Family Ties: Speed Trap

I know you’re all very familiar with Jesse Spano’s caffeine pill problems, but did you know that Alex P. Keaton once took diet pills so he could study more? (Honestly, it sounds like your mileage may vary. Comedian Elna Baker describes taking phentermine and spending several intense hours making a really shitty birthday card in her book, The New York Regional Mormon Singles Halloween Dance: A Memoir. So in my very special opinion, you’re not gonna get quality results on your mind or body with speed.)

In this episode, Alex wants to stay up all night working on school work. He enlists his sister Mallory’s help in getting diet pills (a.k.a. speed) from a friend of hers. Mallory obtains the pills from her reluctant friend with the promise that Alex will take her out on a date — even though he’s super not into her and fat shames her to Mallory when she tells him the details of the transaction. Oh my gosh the 80’s, there is soooo much that is wrong with this situation. And you can betchya only the pill issue will be addressed in this episode — and only as it relates to Alex.

Alone in his room, Alex delivers a lengthly soliloquy (and a little more fat-shaming) as he agonizes over whether or not to take the pills. Seeking the advice of his framed 8×10 photo of Richard Millhouse Nixon, Alex eventually pops some pills (off-screen).

The next time we see Alex, he’s high on stimulants playing Monopoly with his family (as if Monopoly could be any more aggressive). Alex’s ex-hippie parents are very oblivious to the fact that their son is high. I would truly expect better of people who met at Berkeley.

Later, Alex approaches Mallory for more pills and when she tries to cut him off, he breaks cardinal rule number one (never go through a teenaged girl’s purse) and takes the pills for himself. Mallory tells Alex that she never wants to speak to him again. Alex tells Mallory that if she tells their parents about what he’s doing then she’ll be in trouble with them too. (Seriously? The hip Berkeley parents of the 80’s?? Mallory isn’t all that smart, so she believes this to be true.)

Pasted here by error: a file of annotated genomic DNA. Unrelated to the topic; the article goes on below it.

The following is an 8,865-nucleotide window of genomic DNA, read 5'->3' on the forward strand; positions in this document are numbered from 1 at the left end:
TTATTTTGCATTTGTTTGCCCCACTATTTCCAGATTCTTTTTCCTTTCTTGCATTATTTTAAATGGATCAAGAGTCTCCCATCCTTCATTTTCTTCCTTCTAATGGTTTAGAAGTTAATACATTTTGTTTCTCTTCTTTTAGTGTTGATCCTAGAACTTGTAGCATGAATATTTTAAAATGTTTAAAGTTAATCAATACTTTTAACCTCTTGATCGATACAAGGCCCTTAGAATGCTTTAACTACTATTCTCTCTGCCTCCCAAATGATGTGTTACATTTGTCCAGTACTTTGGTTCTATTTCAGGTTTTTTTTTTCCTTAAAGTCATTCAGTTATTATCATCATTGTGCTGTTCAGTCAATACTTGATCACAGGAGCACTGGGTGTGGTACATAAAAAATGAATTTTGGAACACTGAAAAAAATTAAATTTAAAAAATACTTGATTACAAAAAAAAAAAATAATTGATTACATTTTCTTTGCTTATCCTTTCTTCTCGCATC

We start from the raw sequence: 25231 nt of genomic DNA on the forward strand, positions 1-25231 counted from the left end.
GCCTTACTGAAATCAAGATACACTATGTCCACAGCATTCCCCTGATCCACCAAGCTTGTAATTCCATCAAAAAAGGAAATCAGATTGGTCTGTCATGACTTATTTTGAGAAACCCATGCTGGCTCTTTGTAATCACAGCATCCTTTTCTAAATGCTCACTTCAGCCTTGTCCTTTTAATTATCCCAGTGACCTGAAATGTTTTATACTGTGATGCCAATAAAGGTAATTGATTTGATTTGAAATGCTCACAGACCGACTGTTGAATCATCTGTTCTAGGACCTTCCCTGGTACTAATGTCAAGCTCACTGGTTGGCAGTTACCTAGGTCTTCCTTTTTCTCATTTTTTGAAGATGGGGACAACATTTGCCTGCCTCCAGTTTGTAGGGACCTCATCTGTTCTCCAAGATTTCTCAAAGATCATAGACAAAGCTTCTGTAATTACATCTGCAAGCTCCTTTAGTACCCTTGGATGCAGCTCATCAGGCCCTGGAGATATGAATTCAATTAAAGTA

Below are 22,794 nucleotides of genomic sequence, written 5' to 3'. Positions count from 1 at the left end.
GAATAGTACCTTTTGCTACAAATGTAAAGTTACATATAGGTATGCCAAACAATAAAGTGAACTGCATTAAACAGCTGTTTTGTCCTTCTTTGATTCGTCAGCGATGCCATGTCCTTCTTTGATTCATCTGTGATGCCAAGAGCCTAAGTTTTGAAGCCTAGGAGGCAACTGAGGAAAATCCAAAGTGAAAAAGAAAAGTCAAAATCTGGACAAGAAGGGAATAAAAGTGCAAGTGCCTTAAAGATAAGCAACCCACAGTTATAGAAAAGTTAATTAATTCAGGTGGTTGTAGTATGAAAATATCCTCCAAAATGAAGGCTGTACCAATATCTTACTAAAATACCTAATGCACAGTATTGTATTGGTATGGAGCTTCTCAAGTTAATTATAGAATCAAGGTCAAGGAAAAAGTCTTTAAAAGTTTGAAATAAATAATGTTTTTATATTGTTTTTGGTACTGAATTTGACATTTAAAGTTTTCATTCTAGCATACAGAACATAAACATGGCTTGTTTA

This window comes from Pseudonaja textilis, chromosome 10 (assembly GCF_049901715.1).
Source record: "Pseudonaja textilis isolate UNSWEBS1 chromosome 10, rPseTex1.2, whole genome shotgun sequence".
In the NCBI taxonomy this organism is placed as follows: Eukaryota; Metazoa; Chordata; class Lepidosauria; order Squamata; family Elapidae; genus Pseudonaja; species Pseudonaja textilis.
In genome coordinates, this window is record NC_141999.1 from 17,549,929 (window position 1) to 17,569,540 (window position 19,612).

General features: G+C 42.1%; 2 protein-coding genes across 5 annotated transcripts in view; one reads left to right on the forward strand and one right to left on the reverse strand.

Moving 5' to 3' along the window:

Alex becomes increasingly exhausted and irritable. This culminates in a fight with his mom after he catches her watching a documentary with Jennifer about the human reproductive system. He turns off the television, calls it smut, and says Jennifer should believe in the stork until she’s twelve. Oh boy, the Reagan Years.

Alex’s mother tells him that it isn’t his house and sperm-egg fertilization is science not smut. His mother decides to punish him by having him clean the house — which his speed-addled-heart loves. Come on parents, why so slow on the uptake???

Alex later tries to bribe Mallory for more pills, which doesn’t work. He then calls her friend directly. (On a cute little yellow touchtone phone. Oh man don’t you miss how fun landlines were???)

Mallory’s friend hooks Alex up with more pills (also off-screen). The next time we see him, he’s studying while painting his room bright blue at 3:30 am. This finally causes his father to realize something is up. He then discovers that Alex has only slept four hours total during the past week and finally realizes his kid is on drugs.

Alex tells his dad that he’s doing great on pills. (He isn’t. He started digging trenches for a sprinkler system nobody asked for in the backyard.) Alex’s father tells him that when he was younger he took speed too, which is why he can say that this is a horrible idea. He tells Alex that they both need to go to bed and will discuss this further in the morning. Alex falls asleep mid-lecture. He continues to sleep through his big test.

Waking up an hour late, he frantically tosses his room looking for more pills. It’s so poorly written but Michael J. Fox is so good. He’s really, really too good for this writing. Alex finally realizes he can’t stave off the inevitable crash and that his whole speed plan seriously backfired. We then end with Mallory reminding Alex of the details of his date with her friend — oh and another fat joke.